To get the prettiest colour for your jam, try to use only the pink and bright red stalks. The green stalks taste just as good, but the colour will be a little muddy.

 

Rhubarb Jam
Rhubarb Jam

 

How to Make Rhubarb Jam

4.32 from 25 votes
Rhubarb Jam
Rhubarb Jam – Rhubarb Jam Recipe
Prep Time
10 mins
Cook Time
30 mins
Total Time
40 mins
 

Celebrate spring with a simple, fresh rhubarb jam with only two ingredients. 

Course: Jams, Jellies, & Preserves
Cuisine: Canning & Preserving
Servings: 64 tbsp
Calories: 21 kcal
Author: Colleen
Ingredients
  • 2 1/2 pounds rhubarb stalks chopped
  • 1 1/2 cups sugar
Instructions
  1. Put chopped rhubarb and sugar in a glass or stainless steel bowl, stir and allow to sit until the sugar is dissolved and there is lots of juice. This can be overnight in the fridge or several hours on the countertop.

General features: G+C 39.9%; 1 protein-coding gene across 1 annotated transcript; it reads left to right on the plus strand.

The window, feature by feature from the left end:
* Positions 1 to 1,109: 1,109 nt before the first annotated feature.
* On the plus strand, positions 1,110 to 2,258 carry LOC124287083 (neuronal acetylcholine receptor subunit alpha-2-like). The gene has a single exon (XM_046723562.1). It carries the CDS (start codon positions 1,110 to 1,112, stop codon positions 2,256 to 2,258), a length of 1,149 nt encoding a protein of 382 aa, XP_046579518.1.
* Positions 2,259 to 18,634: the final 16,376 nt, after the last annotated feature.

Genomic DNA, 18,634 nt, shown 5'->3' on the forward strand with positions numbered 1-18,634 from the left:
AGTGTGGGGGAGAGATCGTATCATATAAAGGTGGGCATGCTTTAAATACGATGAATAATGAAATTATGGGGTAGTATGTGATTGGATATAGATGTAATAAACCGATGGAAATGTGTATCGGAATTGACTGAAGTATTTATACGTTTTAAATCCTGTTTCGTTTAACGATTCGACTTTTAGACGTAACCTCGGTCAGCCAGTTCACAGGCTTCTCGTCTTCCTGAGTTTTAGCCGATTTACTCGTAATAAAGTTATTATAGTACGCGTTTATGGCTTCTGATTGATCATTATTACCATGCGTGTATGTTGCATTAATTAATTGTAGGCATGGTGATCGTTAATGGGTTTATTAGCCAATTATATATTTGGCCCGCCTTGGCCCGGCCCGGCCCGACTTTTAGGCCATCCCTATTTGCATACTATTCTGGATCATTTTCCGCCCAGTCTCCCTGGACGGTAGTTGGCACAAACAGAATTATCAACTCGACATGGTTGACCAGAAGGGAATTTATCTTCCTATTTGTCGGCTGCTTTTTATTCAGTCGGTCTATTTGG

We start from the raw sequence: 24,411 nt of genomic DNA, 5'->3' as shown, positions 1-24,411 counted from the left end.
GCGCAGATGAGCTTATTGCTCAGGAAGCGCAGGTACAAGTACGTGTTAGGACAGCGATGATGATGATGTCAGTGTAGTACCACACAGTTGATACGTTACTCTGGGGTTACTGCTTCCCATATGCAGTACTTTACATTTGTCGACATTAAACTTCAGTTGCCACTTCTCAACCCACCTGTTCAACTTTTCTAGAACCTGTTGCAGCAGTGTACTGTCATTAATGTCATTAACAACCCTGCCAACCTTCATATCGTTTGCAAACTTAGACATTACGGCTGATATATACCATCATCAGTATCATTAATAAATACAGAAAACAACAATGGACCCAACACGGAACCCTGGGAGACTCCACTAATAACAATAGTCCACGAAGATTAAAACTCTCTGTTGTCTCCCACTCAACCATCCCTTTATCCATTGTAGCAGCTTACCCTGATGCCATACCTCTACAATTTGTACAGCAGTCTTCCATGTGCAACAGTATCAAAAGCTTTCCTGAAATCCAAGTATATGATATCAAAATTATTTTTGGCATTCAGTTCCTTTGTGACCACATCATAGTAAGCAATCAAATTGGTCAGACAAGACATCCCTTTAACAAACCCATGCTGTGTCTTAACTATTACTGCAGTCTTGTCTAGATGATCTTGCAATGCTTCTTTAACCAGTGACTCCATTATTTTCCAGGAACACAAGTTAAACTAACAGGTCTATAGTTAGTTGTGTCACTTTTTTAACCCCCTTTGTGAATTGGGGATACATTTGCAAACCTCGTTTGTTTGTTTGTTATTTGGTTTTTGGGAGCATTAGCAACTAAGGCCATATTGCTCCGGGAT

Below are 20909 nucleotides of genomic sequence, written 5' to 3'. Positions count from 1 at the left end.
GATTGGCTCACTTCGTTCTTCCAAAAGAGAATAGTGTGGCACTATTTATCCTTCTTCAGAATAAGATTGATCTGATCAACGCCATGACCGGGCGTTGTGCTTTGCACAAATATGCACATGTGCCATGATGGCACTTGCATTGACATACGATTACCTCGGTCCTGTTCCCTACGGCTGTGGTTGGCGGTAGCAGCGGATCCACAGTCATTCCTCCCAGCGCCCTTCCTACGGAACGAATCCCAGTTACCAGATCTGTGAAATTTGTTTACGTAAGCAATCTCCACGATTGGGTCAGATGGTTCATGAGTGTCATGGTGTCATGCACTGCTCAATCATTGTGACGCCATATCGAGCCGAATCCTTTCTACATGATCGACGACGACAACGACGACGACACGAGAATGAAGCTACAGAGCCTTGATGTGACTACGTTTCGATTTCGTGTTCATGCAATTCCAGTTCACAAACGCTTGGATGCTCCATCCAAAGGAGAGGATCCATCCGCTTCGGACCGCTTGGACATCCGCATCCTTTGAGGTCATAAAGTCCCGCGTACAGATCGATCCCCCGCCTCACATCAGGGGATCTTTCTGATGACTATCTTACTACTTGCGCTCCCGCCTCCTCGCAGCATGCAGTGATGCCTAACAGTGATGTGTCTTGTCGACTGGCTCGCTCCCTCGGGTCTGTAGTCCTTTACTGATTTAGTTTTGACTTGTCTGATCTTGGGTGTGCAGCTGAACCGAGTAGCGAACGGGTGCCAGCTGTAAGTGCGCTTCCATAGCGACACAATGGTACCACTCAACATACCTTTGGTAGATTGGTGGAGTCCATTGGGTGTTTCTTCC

2. Put into a stainless steel pot (other pots such as cast iron, enamel, copper, or aluminum will react with the ingredients and discolour the jam) over medium high heat and bring to a boil, stirring occasionally.
  3.  Reduce heat to medium low and continue to cook, stirring occasionally, until the mixture thickens and the rhubarb has broken down, about 30 minutes. 

  4. Let cool, and transfer into jars.

  5. Rhubarb Jam will keep in the fridge for around three weeks. I didn't process this recipe, but it could be done on a large scale if you have a ton of rhubarb.
Recipe Notes

Rhubarb jam can be frozen.

Nutrition Facts
Rhubarb Jam – Rhubarb Jam Recipe
Amount Per Serving (2 tbsp)
Calories 21
% Daily Value*
Potassium 51mg1%
Carbohydrates 5g2%
Sugar 4g4%
Vitamin A 20IU0%
Vitamin C 1.4mg2%
Calcium 15mg2%
* Percent Daily Values are based on a 2000 calorie diet.

 

 

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35 thoughts on “Rhubarb Jam – Two Ingredient Rhubarb Jam Recipe

  1. I can’t wait till our rhubarb is ready! I am thinking another week at least. I look forward to eating this on scones.